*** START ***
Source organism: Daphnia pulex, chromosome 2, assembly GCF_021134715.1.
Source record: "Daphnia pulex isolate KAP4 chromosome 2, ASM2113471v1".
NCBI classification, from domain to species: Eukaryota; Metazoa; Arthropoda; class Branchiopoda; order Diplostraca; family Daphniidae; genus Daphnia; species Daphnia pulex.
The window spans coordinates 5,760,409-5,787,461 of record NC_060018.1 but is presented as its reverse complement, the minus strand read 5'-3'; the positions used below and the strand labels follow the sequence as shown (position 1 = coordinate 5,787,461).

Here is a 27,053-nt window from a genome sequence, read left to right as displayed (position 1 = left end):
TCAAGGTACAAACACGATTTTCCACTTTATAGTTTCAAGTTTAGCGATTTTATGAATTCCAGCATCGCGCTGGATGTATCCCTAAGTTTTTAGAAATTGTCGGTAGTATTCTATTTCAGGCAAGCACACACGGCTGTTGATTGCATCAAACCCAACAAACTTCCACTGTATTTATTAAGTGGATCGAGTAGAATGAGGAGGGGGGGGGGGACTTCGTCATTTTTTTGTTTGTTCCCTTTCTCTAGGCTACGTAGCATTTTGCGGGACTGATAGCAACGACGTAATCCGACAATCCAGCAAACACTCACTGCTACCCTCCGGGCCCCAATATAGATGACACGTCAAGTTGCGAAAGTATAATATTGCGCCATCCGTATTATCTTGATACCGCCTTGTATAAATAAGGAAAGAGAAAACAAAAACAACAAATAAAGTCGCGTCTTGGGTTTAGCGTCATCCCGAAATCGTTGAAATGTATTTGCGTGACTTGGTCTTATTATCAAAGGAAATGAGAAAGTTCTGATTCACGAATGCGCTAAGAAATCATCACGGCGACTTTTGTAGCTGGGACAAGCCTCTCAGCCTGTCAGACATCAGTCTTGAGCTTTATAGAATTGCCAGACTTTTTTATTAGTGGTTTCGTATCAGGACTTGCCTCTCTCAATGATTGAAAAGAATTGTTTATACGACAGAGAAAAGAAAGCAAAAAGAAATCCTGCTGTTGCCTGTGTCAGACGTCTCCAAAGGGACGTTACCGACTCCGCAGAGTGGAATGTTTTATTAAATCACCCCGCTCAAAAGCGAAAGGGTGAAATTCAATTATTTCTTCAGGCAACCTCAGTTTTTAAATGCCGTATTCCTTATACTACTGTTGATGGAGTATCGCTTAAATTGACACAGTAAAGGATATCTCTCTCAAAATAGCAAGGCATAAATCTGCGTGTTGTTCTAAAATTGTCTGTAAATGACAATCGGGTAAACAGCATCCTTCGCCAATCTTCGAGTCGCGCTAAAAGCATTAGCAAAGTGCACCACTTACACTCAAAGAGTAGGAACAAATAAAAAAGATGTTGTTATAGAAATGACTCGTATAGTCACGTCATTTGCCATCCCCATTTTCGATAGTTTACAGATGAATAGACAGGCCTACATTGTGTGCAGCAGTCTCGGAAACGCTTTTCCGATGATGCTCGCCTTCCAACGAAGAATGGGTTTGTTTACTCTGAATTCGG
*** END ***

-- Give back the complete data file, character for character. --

Source organism: Daphnia pulex, chromosome 2, assembly GCF_021134715.1.
Source record: "Daphnia pulex isolate KAP4 chromosome 2, ASM2113471v1".
NCBI classification, from domain to species: Eukaryota; Metazoa; Arthropoda; class Branchiopoda; order Diplostraca; family Daphniidae; genus Daphnia; species Daphnia pulex.
The window spans coordinates 5,760,409-5,787,461 of record NC_060018.1 but is presented as its reverse complement, the minus strand read 5'-3'; the positions used below and the strand labels follow the sequence as shown (position 1 = coordinate 5,787,461).

Here is a 27,053-nt window from a genome sequence, read left to right as displayed (position 1 = left end):
TCAAGGTACAAACACGATTTTCCACTTTATAGTTTCAAGTTTAGCGATTTTATGAATTCCAGCATCGCGCTGGATGTATCCCTAAGTTTTTAGAAATTGTCGGTAGTATTCTATTTCAGGCAAGCACACACGGCTGTTGATTGCATCAAACCCAACAAACTTCCACTGTATTTATTAAGTGGATCGAGTAGAATGAGGAGGGGGGGGGGGACTTCGTCATTTTTTTGTTTGTTCCCTTTCTCTAGGCTACGTAGCATTTTGCGGGACTGATAGCAACGACGTAATCCGACAATCCAGCAAACACTCACTGCTACCCTCCGGGCCCCAATATAGATGACACGTCAAGTTGCGAAAGTATAATATTGCGCCATCCGTATTATCTTGATACCGCCTTGTATAAATAAGGAAAGAGAAAACAAAAACAACAAATAAAGTCGCGTCTTGGGTTTAGCGTCATCCCGAAATCGTTGAAATGTATTTGCGTGACTTGGTCTTATTATCAAAGGAAATGAGAAAGTTCTGATTCACGAATGCGCTAAGAAATCATCACGGCGACTTTTGTAGCTGGGACAAGCCTCTCAGCCTGTCAGACATCAGTCTTGAGCTTTATAGAATTGCCAGACTTTTTTATTAGTGGTTTCGTATCAGGACTTGCCTCTCTCAATGATTGAAAAGAATTGTTTATACGACAGAGAAAAGAAAGCAAAAAGAAATCCTGCTGTTGCCTGTGTCAGACGTCTCCAAAGGGACGTTACCGACTCCGCAGAGTGGAATGTTTTATTAAATCACCCCGCTCAAAAGCGAAAGGGTGAAATTCAATTATTTCTTCAGGCAACCTCAGTTTTTAAATGCCGTATTCCTTATACTACTGTTGATGGAGTATCGCTTAAATTGACACAGTAAAGGATATCTCTCTCAAAATAGCAAGGCATAAATCTGCGTGTTGTTCTAAAATTGTCTGTAAATGACAATCGGGTAAACAGCATCCTTCGCCAATCTTCGAGTCGCGCTAAAAGCATTAGCAAAGTGCACCACTTACACTCAAAGAGTAGGAACAAATAAAAAAGATGTTGTTATAGAAATGACTCGTATAGTCACGTCATTTGCCATCCCCATTTTCGATAGTTTACAGATGAATAGACAGGCCTACATTGTGTGCAGCAGTCTCGGAAACGCTTTTCCGATGATGCTCGCCTTCCAACGAAGAATGGGTTTGTTTACTCTGAATTCGG